World Business StrategiesServing the Global Financial Community since 2000

Wednesday 4th March

With the increased expectation of some IBORs discontinuation, the overnight benchmark changes and the increasing regulatory requirements related to benchmarks, a clear quantitative finance perspective on the impacts for derivatives is becoming paramount.

The recent regulations include the mandatory Variation Margin (VM) and the EU Benchmark Regulation (BMR). VM and the related remuneration of collateral means that overnight benchmarks are now ubiquitous. The EU BMR will have severe impacts on derivative market, e.g. on the EUR, GBP, SEK and DKK, from January 2022. For all major currencies, new benchmarks have been proposed and the market are in a transition phase. Each transition has its own idiosyncrasies and a common transition approach cannot be expected. On the EUR side, a recalibration approach with clean discounting has been introduced for EONIA to ESTR transition since 2 October 2019.

On the fallback side, several options have been proposed by ISDA. The results of the consultations has been to select the “compounding setting in arrears with 2 days shift” adjusted rate and the “historical median spread with a 5-year lookback period” approach. We present those options and emphasize their drawbacks. In particular the compounding setting in arrears still lack of details and, in the words of ISDA, is not workable for some products. We also present alternative options supported by different working groups. The historical spread option has led and continue to lead to significant value transfers. We present historical data in several currencies to support the theoretical developments. The presentation focuses is on the quantitative finance impacts for derivatives.

We also describe the new products associated to the new benchmarks and the status in term of liquidity for each market.

  • Brief history of LIBOR
  • EU Benchmark regulation
  • Cash-collateral discounting and overnight benchmarks
    • The standard collateral results and their exact application
    • What is hidden behind OIS discounting (and when it cannot be used)?
    • Impact of new benchmarks on valuation
  • The alternative benchmarks:
    • Progress in different jurisdictions
    • SOFR, reformed SONIA, ESTR, SARON, TONAR.
    • Secured v unsecured choice.
    • EFFR and SOFR: two overnight rates in one currency! Differences and transition.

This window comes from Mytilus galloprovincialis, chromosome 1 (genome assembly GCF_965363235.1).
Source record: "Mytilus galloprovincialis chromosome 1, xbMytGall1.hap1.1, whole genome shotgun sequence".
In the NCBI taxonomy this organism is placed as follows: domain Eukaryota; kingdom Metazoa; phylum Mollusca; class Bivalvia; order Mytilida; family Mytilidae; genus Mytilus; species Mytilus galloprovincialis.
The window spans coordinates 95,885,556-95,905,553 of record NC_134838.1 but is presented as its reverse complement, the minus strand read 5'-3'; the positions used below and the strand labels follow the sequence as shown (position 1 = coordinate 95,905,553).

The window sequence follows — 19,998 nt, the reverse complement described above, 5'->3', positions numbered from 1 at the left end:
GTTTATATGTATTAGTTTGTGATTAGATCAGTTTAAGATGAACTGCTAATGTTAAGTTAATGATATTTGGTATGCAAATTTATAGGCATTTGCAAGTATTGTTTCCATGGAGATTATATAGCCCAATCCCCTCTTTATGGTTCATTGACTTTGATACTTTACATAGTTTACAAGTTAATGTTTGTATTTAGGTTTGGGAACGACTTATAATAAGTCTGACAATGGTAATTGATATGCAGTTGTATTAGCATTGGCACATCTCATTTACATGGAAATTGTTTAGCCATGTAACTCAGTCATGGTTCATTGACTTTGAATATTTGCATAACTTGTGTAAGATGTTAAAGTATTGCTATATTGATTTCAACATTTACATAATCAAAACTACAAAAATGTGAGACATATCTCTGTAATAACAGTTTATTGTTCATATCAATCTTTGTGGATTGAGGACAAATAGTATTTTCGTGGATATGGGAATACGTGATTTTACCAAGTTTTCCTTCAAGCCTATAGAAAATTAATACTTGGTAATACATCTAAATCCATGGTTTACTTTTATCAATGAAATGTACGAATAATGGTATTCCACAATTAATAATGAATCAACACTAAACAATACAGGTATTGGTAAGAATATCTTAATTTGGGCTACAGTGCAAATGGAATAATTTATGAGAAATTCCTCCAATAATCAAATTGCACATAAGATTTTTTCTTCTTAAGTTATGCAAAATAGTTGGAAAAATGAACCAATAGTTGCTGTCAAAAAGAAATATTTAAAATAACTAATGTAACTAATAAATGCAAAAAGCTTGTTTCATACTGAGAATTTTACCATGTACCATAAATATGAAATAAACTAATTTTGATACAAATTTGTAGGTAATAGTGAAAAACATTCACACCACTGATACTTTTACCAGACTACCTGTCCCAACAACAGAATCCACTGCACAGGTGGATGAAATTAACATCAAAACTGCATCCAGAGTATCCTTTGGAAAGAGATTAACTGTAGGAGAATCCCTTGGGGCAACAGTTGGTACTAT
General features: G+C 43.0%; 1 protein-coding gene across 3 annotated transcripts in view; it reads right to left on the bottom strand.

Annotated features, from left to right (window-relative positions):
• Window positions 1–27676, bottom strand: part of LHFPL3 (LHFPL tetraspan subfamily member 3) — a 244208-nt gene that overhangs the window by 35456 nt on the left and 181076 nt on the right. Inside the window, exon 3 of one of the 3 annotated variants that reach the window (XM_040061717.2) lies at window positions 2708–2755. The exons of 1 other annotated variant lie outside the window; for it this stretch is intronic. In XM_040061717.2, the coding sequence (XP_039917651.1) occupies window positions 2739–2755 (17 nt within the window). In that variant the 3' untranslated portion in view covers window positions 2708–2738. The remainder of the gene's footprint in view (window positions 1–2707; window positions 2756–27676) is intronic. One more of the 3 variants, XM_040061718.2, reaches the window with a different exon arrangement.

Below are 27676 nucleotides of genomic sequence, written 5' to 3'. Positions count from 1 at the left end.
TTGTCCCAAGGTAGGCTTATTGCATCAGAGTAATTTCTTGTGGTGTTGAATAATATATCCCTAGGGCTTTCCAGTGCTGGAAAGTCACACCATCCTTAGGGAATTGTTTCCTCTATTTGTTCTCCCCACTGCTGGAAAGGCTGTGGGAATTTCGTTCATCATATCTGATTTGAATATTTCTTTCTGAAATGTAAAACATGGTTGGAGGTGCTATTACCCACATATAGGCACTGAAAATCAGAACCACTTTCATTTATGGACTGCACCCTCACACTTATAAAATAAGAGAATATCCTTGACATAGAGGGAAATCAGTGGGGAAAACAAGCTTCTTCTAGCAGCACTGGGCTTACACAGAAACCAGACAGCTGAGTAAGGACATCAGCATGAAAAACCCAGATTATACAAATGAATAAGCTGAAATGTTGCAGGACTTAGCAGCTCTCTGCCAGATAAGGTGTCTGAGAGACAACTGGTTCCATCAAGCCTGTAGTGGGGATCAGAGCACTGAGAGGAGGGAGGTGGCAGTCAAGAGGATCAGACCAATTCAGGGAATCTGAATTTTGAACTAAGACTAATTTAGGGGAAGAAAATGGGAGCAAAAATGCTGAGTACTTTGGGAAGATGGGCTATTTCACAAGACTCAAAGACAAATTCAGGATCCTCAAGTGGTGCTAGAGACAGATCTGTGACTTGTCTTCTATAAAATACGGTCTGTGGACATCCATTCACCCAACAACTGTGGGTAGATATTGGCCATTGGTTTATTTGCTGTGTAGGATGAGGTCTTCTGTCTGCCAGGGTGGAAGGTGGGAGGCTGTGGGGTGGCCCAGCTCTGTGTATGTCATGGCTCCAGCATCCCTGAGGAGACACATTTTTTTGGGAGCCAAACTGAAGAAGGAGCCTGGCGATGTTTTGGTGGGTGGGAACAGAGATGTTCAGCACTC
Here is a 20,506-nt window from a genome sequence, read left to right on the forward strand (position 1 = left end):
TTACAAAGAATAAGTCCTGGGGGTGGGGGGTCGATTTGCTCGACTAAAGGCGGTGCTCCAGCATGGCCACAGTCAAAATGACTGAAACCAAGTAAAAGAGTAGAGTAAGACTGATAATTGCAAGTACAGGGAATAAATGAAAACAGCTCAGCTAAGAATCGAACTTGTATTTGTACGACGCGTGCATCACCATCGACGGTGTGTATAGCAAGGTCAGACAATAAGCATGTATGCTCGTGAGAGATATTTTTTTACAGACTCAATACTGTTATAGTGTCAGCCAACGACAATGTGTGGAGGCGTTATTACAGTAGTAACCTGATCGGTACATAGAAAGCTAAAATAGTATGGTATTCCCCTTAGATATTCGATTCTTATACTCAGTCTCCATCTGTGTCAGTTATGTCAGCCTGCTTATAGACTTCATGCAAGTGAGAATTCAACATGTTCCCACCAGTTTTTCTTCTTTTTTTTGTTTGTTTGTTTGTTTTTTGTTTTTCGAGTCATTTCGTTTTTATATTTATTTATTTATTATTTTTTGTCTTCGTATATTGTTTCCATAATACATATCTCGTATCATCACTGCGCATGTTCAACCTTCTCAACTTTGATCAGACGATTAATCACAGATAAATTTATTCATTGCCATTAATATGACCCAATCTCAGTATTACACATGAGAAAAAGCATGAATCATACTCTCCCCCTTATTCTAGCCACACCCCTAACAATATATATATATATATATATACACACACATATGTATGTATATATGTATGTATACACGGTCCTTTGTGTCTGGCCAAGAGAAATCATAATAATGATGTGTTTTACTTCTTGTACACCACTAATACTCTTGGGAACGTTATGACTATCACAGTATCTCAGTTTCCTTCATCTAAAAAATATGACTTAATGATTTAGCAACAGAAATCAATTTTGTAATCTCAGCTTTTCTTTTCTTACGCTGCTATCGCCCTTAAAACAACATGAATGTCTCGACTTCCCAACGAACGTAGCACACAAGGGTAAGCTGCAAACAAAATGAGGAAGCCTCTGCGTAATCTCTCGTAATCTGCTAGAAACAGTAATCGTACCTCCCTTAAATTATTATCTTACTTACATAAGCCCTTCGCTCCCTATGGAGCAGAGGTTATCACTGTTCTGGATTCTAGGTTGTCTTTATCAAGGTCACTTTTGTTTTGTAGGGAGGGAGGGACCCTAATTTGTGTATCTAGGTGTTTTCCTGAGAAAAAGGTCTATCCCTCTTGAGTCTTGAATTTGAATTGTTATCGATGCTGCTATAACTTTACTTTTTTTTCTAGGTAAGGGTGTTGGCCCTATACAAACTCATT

• EONIA and ESTR: recalibration and transition
    • SOFR intra-month seasonality
    • Curve calibration impacts
  • Collateral and discounting transition at CCPs
    • USD: LCH/CME change from EFFR to SOFR: discounting and cash compensation (October 2020)
    • USD: LCH/CME change from EFFR to SOFR: risk compensation
    • EUR: LCH/EUREX change from EONIA to ESTR: discounting and cash compensation (June 2020)
  • Fallback procedure
    • ISDA consultation results
    • The adjusted rate: compounding setting in arrears
    • Quantitative issues with compounding setting in arrears
    • Term rates: a credible alternative?
    • The adjustment spread: historical median approach
    • Value transfer: transfers already incorporated and transfers to come
    • Change of term sheet in existing vanilla instruments
    • Presenting the fallback in the language of quantitative finance
    • Fallback details still to be clarified
    • Fallback for ED futures and options
  • Risk management of transition.
    • Delta risk through the transition
    • Potential impacts on systems
    • Multi-curve: double or quit?
    • Vanilla becoming exotics: cap/floor and swaptions
    • Fallback and UMR rules
    • Value transfer and arbitrage opportunities
  • Clearing house adoption
    • Differences between bilateral and CCP rules
    • Fallback new wording adoptions
    • Valuation of legacy uncleared swaps, cost of signing the protocol
    • CCP divergence from ISDA definitions
  • New products associated to new benchmarks
    • Volume and liquidity in the new benchmarks
    • Futures on overnight benchmarks
    • Deliverable swap futures


Marc Henrard:

Managing Partner muRisQ Advisory and Visiting Professor, University College London

Marc Henrard: Managing Partner muRisQ Advisory and Visiting Professor, University College London

Over the last 20 years, Marc has worked in various areas of quantitative finance. Marc’s career includes Head of Quantitative Research at OpenGamma, Global Head of Interest Rate Modeling for Dexia Group, Head of Quantitative Research and Deputy Head of Interest Rate Trading at the Bank for International Settlements (BIS) and Deputy Head of Treasury Risk also at BIS.

Marc’s research focuses on interest rate modeling and risk management. More recently he focused his attention to market infrastructure (CCP and bilateral margin, exchange traded product design, regulatory costs). He publishes on a regular basis in international finance journals, and is a frequent speaker at academic and practitioner conferences. He recently authored two books: The multi-curve framework: foundation, evolution, implementation and Algorithmic Differentiation in Finance Explained.

Marc holds a PhD in Mathematics from the University of Louvain, Belgium. He has been research scientist and university lecturer in Belgium, Italy, Chile and the United Kingdom.

Workshop Schedule 09.00 - 17.30

Break: 10:30 – 11:00
Lunch: 12:30 – 13:30
Break: 15:15 – 15:30

  • Discount Structure
  • Special Offer
    When two colleagues attend the 3rd goes free!

  • Conference + Workshop
    £300 Discount

  • 70% Academic Discount
    (FULL-TIME Students Only)

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